This Tiny Island In The North Atlantic Is Often Topped With Its Own Tiny Cloud
For those of you who have ever dreamed about escaping to a private island, you can begin adding Litla Dimun into those daydreams. Out of all of the 18 main Faroe Islands, it is the smallest. In the North Atlantic, about 320 km north-northwest of Scotland, there are 779 of those islands in total. Think of it as being about halfway between Iceland and Norway. Lítla Dímun, however, has an interesting feature that will grab your attention.
There is often a lens-shaped cloud on top of the island. It makes it look like it is straight out of a fairytale.
Atlas Obscura talks about the floating cloud on this island, saying that it is a lenticular cloud. That cloud-type forms when moist air travels over the top of a protruding geological feature, such as a mountaintop.
This is where science comes in. When the wind moves up the sides of the mountain and hits the air right above it, it forms a wave on the downwind side of the mountain. The evaporation of the moist air condenses into a large cloud that sits on the mountain peak.
The result can be beautiful and impressive. You can see it on the Faroe Islands Facebook page, as they often show off the “little diamond.”
Our little Diamond:Lítla Dímun is the smallest of our 18 islands. No humans live there but plenty of sheep do. These…
Just to let you know before you decide to go to Lítla Dímun, they have plenty of sheep that live on the island but no humans live there. You can only reach the shore in “perfect weather.”
The Facebook post says that people sail to the island to get sheep in wooden boats. “About 40 people then climb the rocky island, where they then form a chain across the island, driving the 200 or so sheep into a pen on the north side of the island,” according to a caption a Lítla Dímun photograph.
“The sheep are then caught, restrained by tying their feet together, put in nets five at a time and then lowered by ropes to the awaiting boats a few hundred meters down, and then sailed to the nearest village where the sheep is distributed among the locals.”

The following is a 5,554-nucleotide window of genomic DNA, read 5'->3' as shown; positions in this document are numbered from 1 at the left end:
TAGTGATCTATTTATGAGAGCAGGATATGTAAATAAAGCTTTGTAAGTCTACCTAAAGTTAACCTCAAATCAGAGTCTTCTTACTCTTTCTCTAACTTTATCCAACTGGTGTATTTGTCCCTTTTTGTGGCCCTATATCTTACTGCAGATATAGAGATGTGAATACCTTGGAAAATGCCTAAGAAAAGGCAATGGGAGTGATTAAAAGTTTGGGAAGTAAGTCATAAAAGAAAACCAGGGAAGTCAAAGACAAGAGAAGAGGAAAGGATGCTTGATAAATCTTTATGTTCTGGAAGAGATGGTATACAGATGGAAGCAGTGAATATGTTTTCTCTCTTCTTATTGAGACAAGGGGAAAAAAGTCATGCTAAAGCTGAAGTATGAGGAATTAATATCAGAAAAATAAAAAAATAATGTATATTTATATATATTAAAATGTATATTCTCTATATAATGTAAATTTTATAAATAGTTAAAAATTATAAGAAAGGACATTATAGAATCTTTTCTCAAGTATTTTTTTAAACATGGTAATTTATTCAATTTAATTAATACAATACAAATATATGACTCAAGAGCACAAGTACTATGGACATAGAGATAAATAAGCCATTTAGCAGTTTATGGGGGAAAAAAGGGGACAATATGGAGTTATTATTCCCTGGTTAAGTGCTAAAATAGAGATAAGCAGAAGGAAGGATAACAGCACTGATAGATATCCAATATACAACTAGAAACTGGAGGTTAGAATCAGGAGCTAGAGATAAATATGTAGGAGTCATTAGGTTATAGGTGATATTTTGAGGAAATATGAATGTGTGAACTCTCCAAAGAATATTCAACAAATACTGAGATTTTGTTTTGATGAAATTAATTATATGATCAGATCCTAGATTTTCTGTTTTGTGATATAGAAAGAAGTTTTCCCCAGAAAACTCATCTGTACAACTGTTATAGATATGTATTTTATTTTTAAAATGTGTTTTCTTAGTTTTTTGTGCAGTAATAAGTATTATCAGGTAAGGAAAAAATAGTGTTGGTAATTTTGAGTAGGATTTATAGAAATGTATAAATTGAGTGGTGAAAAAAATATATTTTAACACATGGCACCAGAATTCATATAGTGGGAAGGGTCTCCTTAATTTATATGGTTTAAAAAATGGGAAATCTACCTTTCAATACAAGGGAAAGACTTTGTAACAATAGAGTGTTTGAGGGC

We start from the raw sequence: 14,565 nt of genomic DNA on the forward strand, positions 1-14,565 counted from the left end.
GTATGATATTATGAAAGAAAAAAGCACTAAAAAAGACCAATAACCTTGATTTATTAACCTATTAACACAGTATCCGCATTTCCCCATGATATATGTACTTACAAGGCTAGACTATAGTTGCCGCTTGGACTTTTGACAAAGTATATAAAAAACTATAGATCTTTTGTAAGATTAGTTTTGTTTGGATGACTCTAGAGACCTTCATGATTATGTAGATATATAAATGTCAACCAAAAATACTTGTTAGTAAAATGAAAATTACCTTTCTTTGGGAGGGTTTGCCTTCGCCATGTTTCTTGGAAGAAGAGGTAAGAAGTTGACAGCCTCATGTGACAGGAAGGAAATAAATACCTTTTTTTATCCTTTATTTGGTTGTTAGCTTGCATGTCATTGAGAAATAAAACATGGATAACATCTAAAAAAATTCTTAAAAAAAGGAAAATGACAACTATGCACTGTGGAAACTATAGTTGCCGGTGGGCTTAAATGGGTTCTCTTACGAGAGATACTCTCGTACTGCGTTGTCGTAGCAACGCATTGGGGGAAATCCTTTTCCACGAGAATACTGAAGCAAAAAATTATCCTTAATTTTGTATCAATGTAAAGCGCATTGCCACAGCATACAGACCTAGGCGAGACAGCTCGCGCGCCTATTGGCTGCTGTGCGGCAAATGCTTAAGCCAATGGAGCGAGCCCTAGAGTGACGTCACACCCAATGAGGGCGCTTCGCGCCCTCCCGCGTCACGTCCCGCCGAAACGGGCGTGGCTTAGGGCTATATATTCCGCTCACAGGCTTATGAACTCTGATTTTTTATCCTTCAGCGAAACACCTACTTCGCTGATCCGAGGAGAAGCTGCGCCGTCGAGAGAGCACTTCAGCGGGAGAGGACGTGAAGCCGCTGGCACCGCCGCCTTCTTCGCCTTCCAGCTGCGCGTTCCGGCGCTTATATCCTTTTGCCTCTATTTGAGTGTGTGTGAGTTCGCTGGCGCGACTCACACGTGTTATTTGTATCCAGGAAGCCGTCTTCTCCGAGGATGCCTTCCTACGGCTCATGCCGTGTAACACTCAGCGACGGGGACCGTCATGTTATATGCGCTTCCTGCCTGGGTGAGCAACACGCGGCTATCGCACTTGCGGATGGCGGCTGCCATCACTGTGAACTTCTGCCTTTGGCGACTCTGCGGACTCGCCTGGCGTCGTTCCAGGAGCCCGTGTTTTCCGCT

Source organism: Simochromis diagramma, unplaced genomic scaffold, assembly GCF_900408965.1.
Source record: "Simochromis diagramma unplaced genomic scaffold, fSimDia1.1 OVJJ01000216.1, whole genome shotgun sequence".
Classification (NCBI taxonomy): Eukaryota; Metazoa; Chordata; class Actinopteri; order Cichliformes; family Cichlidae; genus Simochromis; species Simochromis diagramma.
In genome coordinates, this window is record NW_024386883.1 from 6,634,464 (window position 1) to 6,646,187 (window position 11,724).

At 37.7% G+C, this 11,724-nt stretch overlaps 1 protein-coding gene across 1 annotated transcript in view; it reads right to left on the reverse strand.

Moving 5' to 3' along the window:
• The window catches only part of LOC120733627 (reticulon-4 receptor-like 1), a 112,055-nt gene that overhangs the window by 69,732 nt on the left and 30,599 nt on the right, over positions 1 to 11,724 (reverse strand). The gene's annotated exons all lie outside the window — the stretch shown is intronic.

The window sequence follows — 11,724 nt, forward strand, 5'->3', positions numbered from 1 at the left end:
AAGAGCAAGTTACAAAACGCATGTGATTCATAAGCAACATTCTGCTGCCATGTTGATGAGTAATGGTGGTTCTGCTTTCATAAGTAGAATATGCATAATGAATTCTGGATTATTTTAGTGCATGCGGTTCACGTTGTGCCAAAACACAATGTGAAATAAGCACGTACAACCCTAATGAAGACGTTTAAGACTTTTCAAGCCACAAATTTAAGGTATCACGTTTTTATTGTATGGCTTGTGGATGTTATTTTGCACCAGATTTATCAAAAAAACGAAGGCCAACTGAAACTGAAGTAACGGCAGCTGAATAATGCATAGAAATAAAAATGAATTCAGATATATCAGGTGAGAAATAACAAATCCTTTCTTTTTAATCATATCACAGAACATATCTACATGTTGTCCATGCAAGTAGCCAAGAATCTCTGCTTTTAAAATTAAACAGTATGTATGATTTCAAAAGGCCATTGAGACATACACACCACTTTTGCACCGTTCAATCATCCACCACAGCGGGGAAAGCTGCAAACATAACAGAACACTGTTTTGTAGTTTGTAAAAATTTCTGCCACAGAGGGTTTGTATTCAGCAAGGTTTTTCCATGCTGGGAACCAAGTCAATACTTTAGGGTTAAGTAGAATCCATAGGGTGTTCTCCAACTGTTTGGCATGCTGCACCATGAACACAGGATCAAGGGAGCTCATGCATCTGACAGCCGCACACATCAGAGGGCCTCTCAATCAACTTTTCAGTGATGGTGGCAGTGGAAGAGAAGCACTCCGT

There is no doubt that Lítla Dímun is beautiful, but it’s best to observe the beauty from afar.
We’re introducing: Remote Tourism! Explore the Faroe Islands as a Virtual Visitors by interacting – LIVE – with us local Faroese, who will act as your eyes, ears and body on a virtual exploratory tour of the destination:This is now possible as Faroese locals will be equipped with a live video camera, allowing virtual visitors not only to see the views from an on-the-spot perspective, but also Control Where And How They Explore, by using their computer or phone keypad to turn, walk, run and even jump. Homebound travellers dreaming of the far reaches of the world can, for the first time, remotely explore one of the most beautiful and pristine places on the planet – the Faroe Islands – with this innovative new travel tool that brings the destination to life from the comfort of one’s home. Just like a real-life computer game, the main player will control the moves of the Faroese islander/s, who will not only explore locations on foot, but also take to the skies by helicopter giving the virtual visitors a bird’s eye perspective on this beautiful island nation’s steep grassy slopes, its 80,000 sheep and its unspoilt, wild and natural countryside.Today’s tour will be at 2 PM and 5 PM local time, which is GMT+1 hour.To experience the Faroe Islands as a virtual tourist through a local, go to www.remote-tourism.com
Posted by Visit Faroe Islands on Wednesday, April 15, 2020
A tour of the Faroe Islands, on the other hand, is a great idea. You can do it via Facebook live or check out their Facebook page to see when coronavirus traveling restrictions are lifted.